Russia scraps massive South Stream gas pipeline project
02 December 2014
On December 1, Russia announced it was scrapping the planned $40 billion South Stream project to supply 63 billion cubic metres (bcm) of natural gas a year from Russia to south-eastern Europe. This would have been equivalent to more than 10% of European demand, and is another casualty of the sanctions the EU has introduced because of Russia's actions in Ukraine.
The announcement came during a visit by Russian President Vladimir Putin and Gazprom Chief Executive Alexei Miller to Turkey, during which Putin proposed building the pipeline to that country instead and offered Russian gas at a discount.
Relations between Russia and the EU have been strained by the crisis over Ukraine, and Brussels had frozen the project’s approval process as part of its sanctions package. Weak European gas demand and energy prices would also have affected the economic justification.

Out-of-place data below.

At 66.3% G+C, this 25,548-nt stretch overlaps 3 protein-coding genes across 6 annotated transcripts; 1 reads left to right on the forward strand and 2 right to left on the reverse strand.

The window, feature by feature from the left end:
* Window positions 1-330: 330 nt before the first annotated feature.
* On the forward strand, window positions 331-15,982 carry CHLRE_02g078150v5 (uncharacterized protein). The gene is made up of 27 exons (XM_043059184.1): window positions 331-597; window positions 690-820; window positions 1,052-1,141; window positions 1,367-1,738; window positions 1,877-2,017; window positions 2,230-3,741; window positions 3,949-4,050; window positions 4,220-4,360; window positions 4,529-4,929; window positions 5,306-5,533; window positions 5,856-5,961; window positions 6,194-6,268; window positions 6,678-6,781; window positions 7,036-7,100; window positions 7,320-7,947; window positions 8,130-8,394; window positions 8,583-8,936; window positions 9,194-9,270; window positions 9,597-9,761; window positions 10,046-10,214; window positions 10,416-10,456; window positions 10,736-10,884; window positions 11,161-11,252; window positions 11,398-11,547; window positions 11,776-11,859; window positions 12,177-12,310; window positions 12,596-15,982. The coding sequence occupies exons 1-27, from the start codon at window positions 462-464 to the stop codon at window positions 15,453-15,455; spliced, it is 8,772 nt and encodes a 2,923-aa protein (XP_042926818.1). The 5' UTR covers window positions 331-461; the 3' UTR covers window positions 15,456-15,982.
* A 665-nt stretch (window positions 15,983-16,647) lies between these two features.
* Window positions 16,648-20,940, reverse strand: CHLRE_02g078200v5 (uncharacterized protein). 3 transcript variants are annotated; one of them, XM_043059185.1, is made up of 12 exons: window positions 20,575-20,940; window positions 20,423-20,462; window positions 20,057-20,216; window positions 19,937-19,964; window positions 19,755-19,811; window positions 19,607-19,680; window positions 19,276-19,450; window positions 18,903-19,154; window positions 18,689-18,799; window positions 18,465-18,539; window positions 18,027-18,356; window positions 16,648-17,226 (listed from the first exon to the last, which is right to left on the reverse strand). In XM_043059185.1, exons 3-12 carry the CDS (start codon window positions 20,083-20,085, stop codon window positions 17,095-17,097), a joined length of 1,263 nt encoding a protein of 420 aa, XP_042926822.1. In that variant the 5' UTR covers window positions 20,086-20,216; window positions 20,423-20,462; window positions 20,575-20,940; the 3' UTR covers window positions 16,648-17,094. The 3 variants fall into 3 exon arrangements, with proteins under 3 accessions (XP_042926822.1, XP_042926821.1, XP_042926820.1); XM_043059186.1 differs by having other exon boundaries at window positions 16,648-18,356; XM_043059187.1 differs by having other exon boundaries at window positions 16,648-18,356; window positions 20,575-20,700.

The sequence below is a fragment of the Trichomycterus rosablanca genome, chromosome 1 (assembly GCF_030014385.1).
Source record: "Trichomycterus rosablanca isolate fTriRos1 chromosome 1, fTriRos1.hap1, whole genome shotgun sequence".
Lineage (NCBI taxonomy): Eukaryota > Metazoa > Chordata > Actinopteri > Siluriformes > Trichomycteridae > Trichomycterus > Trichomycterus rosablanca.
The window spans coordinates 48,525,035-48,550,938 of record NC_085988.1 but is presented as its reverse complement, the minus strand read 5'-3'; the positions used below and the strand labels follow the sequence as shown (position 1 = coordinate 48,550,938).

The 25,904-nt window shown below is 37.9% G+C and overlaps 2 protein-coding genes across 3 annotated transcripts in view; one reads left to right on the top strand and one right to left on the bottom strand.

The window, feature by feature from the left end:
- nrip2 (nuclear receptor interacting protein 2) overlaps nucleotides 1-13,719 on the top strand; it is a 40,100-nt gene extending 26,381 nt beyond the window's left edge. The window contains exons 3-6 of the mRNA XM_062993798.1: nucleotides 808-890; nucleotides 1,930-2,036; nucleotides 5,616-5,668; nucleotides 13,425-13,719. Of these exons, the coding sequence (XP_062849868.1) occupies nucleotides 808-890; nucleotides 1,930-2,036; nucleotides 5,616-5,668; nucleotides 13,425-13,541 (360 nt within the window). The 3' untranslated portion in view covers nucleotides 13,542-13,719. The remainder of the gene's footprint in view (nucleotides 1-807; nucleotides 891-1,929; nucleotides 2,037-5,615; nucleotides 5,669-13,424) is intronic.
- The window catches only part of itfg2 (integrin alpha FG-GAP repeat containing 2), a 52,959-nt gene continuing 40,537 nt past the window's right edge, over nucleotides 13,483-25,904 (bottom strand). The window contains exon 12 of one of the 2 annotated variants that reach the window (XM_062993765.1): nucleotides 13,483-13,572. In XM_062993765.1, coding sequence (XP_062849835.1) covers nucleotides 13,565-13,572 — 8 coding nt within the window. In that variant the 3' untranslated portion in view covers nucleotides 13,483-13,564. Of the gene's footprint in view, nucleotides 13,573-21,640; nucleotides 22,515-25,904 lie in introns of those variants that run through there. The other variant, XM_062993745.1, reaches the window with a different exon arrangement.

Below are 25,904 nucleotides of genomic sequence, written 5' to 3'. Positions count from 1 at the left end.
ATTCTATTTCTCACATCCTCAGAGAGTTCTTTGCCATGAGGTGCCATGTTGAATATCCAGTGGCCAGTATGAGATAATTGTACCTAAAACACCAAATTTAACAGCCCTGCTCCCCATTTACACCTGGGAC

Russian state-controlled Gazprom sells most of its gas under oil-linked contracts. With oil prices falling 40% since June and European gas demand down 10% since 2010, Gazprom's gas revenues have plunged.
Gazprom meets almost a third of Europe's demand, which in turn makes up 80% of its revenues.
The notion of running South Stream to non-EU member Turkey is not new and is seen by some as a political ploy by Russia to win the support of those EU members in favour of the pipeline. The gas discount offered to Turkey casts further doubt over a project that was already economically doubtful, and would be far too big for Turkey alone to receive all the gas, supplying four times its annual needs.
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